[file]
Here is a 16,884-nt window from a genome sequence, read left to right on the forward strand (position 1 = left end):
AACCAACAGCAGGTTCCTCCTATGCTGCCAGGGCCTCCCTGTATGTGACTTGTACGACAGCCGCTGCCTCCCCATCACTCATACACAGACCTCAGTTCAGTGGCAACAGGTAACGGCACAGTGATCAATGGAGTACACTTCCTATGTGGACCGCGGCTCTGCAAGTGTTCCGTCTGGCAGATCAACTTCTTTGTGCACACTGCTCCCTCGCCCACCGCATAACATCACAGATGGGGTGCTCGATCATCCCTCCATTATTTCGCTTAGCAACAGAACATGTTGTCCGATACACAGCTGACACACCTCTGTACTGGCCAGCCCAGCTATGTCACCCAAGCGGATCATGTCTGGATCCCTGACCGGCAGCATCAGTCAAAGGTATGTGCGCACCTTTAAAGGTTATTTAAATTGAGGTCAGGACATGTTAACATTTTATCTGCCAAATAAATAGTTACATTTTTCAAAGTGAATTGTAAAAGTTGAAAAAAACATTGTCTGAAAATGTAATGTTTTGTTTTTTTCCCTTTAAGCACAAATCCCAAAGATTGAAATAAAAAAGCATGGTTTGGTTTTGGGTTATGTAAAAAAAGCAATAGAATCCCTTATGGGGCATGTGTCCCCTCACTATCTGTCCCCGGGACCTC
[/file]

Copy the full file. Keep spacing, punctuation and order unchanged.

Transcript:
Here is a 16,884-nt window from a genome sequence, read left to right on the forward strand (position 1 = left end):
AACCAACAGCAGGTTCCTCCTATGCTGCCAGGGCCTCCCTGTATGTGACTTGTACGACAGCCGCTGCCTCCCCATCACTCATACACAGACCTCAGTTCAGTGGCAACAGGTAACGGCACAGTGATCAATGGAGTACACTTCCTATGTGGACCGCGGCTCTGCAAGTGTTCCGTCTGGCAGATCAACTTCTTTGTGCACACTGCTCCCTCGCCCACCGCATAACATCACAGATGGGGTGCTCGATCATCCCTCCATTATTTCGCTTAGCAACAGAACATGTTGTCCGATACACAGCTGACACACCTCTGTACTGGCCAGCCCAGCTATGTCACCCAAGCGGATCATGTCTGGATCCCTGACCGGCAGCATCAGTCAAAGGTATGTGCGCACCTTTAAAGGTTATTTAAATTGAGGTCAGGACATGTTAACATTTTATCTGCCAAATAAATAGTTACATTTTTCAAAGTGAATTGTAAAAGTTGAAAAAAACATTGTCTGAAAATGTAATGTTTTGTTTTTTTCCCTTTAAGCACAAATCCCAAAGATTGAAATAAAAAAGCATGGTTTGGTTTTGGGTTATGTAAAAAAAGCAATAGAATCCCTTATGGGGCATGTGTCCCCTCACTATCTGTCCCCGGGACCTC